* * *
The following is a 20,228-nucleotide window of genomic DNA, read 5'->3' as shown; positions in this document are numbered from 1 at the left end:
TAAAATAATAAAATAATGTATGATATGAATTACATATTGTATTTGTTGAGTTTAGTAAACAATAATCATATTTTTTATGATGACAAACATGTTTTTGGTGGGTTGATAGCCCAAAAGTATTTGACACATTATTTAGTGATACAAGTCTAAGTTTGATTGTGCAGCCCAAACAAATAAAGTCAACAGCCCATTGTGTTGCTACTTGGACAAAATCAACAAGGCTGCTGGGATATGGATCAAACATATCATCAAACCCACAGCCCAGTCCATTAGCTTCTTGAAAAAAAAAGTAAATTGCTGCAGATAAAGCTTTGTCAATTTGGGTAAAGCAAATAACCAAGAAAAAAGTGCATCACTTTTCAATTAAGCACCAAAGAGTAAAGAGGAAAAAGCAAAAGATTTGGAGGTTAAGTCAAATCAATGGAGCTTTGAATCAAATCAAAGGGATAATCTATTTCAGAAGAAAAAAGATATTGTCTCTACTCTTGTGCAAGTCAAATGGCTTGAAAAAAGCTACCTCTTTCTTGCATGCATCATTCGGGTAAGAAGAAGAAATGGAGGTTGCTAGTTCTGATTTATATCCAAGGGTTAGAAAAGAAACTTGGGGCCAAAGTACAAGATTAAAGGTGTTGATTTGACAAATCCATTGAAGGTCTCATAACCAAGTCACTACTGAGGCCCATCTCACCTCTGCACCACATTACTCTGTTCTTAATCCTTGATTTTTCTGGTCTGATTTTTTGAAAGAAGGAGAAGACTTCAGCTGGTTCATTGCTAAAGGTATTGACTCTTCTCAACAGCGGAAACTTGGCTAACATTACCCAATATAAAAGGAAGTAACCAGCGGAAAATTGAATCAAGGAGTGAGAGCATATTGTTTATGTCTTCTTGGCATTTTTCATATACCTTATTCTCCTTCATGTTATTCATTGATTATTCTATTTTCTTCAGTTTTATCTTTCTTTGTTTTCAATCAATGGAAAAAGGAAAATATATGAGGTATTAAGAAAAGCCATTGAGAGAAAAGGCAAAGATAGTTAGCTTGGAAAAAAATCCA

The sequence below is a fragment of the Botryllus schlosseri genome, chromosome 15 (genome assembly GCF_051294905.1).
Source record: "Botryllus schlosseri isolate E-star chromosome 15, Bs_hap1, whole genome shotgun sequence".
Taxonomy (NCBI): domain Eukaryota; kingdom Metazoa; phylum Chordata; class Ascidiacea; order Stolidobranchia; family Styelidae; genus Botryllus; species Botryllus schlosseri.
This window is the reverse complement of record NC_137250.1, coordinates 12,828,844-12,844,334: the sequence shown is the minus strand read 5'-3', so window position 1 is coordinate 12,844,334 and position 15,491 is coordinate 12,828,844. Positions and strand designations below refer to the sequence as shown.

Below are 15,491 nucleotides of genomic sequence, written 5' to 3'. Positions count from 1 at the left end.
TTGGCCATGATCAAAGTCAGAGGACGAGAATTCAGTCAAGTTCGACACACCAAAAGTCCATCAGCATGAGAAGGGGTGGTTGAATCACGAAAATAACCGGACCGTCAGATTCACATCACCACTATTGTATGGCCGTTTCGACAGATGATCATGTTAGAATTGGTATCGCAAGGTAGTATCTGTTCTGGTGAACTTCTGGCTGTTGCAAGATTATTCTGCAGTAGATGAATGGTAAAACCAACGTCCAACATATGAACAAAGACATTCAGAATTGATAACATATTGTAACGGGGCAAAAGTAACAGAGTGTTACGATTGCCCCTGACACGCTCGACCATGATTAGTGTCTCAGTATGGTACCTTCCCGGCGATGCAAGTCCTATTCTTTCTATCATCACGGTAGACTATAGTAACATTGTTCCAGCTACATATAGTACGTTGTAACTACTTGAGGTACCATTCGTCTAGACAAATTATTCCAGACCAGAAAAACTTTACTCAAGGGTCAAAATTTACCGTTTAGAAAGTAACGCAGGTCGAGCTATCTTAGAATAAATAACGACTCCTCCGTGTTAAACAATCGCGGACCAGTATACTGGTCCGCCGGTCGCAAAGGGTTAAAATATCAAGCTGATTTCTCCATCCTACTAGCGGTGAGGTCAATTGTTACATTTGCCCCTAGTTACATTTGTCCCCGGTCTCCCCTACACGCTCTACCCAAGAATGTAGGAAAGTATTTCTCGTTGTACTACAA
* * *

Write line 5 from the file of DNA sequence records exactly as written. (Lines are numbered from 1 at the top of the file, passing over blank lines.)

Taxonomy (NCBI): domain Eukaryota; kingdom Metazoa; phylum Chordata; class Ascidiacea; order Stolidobranchia; family Styelidae; genus Botryllus; species Botryllus schlosseri.